I am often asked about the sowing depths for seeds. The rule of thumb is no deeper that 2-3 times the distance across the widest part of the seed. That means very shallow for carrots so it’s best to sow onto the surface and cover with a very light amount of fine soil or bagged compost. If you soil is not fine enough then add compost and sow into it to ensure the seed has good contact with the growing medium. Water before you sow.
Revisiting some old research from a few years back I found these root depth and spread charts. Notice how deep the central or tap root can go with beetroot down to 10 feet and carrots to 8 feet. That is why it is best to make deep fertile soil by using lots of compost and mulch.
What a cold, dry and miserable April it has been. Too cold to sow or plant much outdoors as the soil temperature has been too low. If you are new to gardening or have an allotment for the first time don’t be pulled along by the old myths like planting certain crops on specific days of the year. The climate is changing and you must go with the best conditions to ensure success.
Have a look at this page which gives details of the minimum and optimum soil temperatures for some common veg. Remember this is the soil temperature at the depth the seed is planted and not the surface. If it remains dry, then seeds and transplants will need regular watering. Water in the day and not last thing at night as the ground and plants will stay cold all night.
Now the forecast is giving many hours of heavy rain for Monday 3 May, well it is a bank holiday!
Our garden slopes to one corner and the water goes with the flow. This can flood the sheds just out of shot. For some time I have been meaning to put in guttering to take the water off the paths and down a drain, the paving slabs have and intentional left to right slope. Today was the day when that little project was finished. Hope it works.
Today I sowed three types of onion seed; Sturon, Giant Stuttgart and Ailsa Craig in quarter width trays. They are on a heated base with the temperature set to 14C. This must mark the start of the new growing season although it is cold and damp outside with the forecast of snow.
Normally our onions are grown from sets but in 2020 we lost around 25% of the crop to white rot. As I am sure there have been no onions grown on the plot for many years I can only assume that it came with the sets. That explains the use of seed this year, to see if we can get clean onions that will store well.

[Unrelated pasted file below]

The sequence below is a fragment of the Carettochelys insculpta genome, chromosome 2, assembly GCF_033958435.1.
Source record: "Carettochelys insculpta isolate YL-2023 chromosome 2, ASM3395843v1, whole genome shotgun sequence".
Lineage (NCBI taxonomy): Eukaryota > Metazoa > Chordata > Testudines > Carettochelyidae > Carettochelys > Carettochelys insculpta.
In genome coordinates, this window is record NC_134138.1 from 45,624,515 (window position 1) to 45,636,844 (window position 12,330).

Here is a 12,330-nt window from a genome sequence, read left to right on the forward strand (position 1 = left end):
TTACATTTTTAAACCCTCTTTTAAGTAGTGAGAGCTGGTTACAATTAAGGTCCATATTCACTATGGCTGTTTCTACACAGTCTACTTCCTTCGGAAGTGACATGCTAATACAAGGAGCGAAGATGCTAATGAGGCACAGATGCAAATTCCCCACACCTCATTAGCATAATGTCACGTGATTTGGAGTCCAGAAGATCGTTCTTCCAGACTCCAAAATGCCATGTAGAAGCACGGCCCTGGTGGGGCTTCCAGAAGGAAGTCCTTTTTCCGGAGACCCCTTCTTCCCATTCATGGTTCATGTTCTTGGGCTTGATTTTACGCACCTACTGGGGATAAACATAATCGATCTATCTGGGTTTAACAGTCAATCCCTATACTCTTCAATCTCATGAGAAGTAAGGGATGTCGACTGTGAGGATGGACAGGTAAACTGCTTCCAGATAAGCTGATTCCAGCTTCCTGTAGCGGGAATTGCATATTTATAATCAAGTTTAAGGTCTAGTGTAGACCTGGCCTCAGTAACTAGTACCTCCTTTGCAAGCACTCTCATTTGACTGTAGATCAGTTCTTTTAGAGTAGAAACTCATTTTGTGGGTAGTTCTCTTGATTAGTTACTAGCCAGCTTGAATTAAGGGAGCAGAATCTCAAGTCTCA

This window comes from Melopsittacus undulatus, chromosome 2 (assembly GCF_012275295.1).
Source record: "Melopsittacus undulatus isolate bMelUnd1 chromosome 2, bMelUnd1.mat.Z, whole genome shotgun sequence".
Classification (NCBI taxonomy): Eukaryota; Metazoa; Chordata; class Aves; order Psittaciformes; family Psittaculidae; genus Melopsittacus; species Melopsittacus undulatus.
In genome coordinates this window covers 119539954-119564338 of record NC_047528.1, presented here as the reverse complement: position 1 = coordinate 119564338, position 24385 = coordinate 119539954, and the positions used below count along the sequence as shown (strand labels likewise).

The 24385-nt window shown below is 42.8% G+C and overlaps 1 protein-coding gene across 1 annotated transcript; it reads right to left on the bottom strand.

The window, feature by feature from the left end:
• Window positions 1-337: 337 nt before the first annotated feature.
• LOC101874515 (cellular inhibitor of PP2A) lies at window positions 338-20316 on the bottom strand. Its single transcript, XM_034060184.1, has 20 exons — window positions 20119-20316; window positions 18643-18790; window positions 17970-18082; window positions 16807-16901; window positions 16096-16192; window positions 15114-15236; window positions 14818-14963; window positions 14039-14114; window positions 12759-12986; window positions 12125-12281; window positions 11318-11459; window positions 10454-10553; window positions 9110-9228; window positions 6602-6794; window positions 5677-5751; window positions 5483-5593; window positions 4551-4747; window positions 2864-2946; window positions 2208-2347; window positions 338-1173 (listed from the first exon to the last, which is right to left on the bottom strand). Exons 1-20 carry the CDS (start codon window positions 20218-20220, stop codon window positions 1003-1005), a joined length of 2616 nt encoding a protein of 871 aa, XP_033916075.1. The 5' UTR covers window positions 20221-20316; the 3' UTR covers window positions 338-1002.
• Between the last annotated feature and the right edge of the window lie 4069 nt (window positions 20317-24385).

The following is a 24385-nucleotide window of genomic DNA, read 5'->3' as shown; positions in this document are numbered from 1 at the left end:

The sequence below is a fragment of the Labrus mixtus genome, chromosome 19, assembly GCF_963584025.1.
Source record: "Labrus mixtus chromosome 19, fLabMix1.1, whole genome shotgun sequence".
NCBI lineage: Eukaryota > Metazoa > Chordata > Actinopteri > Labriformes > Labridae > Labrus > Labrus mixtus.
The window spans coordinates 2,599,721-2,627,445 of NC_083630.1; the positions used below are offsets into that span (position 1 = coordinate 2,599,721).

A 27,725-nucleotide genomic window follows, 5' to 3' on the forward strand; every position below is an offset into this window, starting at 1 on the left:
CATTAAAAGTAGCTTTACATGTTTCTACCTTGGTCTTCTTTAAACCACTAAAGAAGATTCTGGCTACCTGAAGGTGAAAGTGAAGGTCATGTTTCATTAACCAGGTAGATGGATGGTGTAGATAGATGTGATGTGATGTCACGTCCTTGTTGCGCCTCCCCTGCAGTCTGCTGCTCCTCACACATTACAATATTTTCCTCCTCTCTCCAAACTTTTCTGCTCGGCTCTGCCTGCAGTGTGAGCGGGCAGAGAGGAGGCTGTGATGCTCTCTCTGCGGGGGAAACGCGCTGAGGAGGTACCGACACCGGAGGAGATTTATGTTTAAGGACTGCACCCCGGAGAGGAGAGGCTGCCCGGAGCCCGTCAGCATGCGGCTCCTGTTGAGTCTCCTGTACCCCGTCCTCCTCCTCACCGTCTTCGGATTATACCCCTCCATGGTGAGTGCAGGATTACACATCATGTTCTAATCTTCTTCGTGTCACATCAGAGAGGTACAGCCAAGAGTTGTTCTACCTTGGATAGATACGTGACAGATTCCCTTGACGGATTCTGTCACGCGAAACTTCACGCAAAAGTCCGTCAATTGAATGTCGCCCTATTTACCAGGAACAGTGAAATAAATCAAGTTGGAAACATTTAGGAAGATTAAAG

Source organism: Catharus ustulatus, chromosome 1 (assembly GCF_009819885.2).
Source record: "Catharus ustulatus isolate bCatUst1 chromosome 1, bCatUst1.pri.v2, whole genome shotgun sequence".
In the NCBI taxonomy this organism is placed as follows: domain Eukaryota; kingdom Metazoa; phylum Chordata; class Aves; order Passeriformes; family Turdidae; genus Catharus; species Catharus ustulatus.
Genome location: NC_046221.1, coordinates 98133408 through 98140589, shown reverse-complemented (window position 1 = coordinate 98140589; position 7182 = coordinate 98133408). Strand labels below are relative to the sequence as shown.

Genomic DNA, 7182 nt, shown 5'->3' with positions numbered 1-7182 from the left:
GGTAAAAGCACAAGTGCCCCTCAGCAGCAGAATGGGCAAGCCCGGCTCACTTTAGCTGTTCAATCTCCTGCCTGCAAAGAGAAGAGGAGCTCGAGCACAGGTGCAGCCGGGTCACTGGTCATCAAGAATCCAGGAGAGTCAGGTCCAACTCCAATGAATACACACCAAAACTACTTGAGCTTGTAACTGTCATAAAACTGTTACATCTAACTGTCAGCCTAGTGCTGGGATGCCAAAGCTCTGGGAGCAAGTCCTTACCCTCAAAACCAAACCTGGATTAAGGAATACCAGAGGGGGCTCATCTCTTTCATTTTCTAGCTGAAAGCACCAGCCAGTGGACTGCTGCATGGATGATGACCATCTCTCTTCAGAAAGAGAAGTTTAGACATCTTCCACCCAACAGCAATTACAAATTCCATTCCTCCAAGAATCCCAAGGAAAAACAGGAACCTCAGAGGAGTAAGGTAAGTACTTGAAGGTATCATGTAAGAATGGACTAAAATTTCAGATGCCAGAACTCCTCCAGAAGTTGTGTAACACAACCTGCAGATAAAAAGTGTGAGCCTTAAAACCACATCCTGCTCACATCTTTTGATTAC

We also had an attack of allium leaf miner so all alliums will be protected by insect proof netting this year.
Next to go in will garlic around Mid January if the weather is suitable. The cloves will be planted straight into the beds.
Radish seeds were sown between broad beans and peas on May 17th. Today there was good germination. It has been warm and they have been well watered so the conditions must have been exactly right. Instant gardening!
The seeds were sown on 1 May 2020. The first parsnips seeds germinated overnight, 12 days later. They were pre-soaked and sown on their edge. For details of the trial see this page.
The original setup had a tray of seeds pre-soaking on capillary matting. It proved impossible to keep it wet so was abandoned and replaced by a tray of Tagetes minuta (Mexican marigold) seeds which germinated in 3-4 days.
Tagetes minuta – Marilgolds
The trial has been stopped. It showed that getting the temperature right and consistent does indeed help germination. The way seeds were planted either on edge of flat made little difference to the germination rates. The key is to ensure that the seed is in good contact with the compost. That means a fine tilth especially for small seeds.
Seeds sown direct in beds on 10 April have started to germinate – carrots, parsnips, broad beans and peas in modules. Still no sign of the leeks sown in modules but there is time enough to resow if needed.
I must admit to having never lost the fascination of seeing seeds germinate.
Now is the time to plan follow on crops for winter. Just found this book which we got several years back. This year we want to get it right so that there is food right through until next spring.
At this time of year, the ground can still be too cold to sow seeds direct. The answer is to sow under cover or in a greenhouse if you have one. You can even use a windowsill in the house that does not get long periods of strong sunlight or the seeds may overheat. Facing east or west is best. But even that might not be warm enough for things like tomatoes and courgettes. The answer is to use either a small heated propagator or a heat mat under seed trays.
Seeds vary and need different temperatures for optimum germination. A partial list of temperature can be found here
The photo shows trays of tomatoes, courgettes and strawberry seeds shown on 22 March. They will each germinate at different times and will need pricking out into small pots in a few weeks.
This is a “Trio Top Electric Windowsill Propagator” from Kings Seeds. There are other makes. It is also worth checking out our local Derbyshire suppler Two Wests & Elliot The usual disclaimer, I have no connection with either company other than as a customer.
Look out for updates as the seeds germinate and information about what to do next.
Seeds grow with very little help from us. These are lettuce, Tom Thumb and Little Gem. We plant smaller varieties because they can picked and eaten in one go. No limp lettuce from the fridge when you grow your own.
Top left are Tom Thumb, bottom right Little Gem
There is nothing special needed, you can use margarine containers with holes in the bottom as seed trays. Use fresh, bagged peat free compost as soil from the garden is too heavy and dense. Water sparingly, don’t over water.